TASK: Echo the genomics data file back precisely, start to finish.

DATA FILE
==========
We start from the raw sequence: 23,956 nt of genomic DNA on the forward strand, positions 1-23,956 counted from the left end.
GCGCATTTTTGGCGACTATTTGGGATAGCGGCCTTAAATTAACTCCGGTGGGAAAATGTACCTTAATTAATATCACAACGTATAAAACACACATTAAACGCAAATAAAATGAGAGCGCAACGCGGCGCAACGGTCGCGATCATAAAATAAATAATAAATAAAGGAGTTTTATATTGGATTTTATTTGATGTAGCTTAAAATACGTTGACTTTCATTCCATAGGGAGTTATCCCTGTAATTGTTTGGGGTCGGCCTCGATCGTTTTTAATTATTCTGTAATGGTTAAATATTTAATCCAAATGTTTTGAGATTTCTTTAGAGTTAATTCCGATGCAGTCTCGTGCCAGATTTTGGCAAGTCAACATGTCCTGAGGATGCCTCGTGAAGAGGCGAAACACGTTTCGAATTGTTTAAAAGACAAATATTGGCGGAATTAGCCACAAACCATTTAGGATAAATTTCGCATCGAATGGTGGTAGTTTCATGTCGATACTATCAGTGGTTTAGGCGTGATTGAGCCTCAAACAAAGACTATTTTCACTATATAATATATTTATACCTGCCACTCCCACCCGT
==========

We start from the raw sequence: 23,956 nt of genomic DNA on the forward strand, positions 1-23,956 counted from the left end.
GCGCATTTTTGGCGACTATTTGGGATAGCGGCCTTAAATTAACTCCGGTGGGAAAATGTACCTTAATTAATATCACAACGTATAAAACACACATTAAACGCAAATAAAATGAGAGCGCAACGCGGCGCAACGGTCGCGATCATAAAATAAATAATAAATAAAGGAGTTTTATATTGGATTTTATTTGATGTAGCTTAAAATACGTTGACTTTCATTCCATAGGGAGTTATCCCTGTAATTGTTTGGGGTCGGCCTCGATCGTTTTTAATTATTCTGTAATGGTTAAATATTTAATCCAAATGTTTTGAGATTTCTTTAGAGTTAATTCCGATGCAGTCTCGTGCCAGATTTTGGCAAGTCAACATGTCCTGAGGATGCCTCGTGAAGAGGCGAAACACGTTTCGAATTGTTTAAAAGACAAATATTGGCGGAATTAGCCACAAACCATTTAGGATAAATTTCGCATCGAATGGTGGTAGTTTCATGTCGATACTATCAGTGGTTTAGGCGTGATTGAGCCTCAAACAAAGACTATTTTCACTATATAATATATTTATACCTGCCACTCCCACCCGT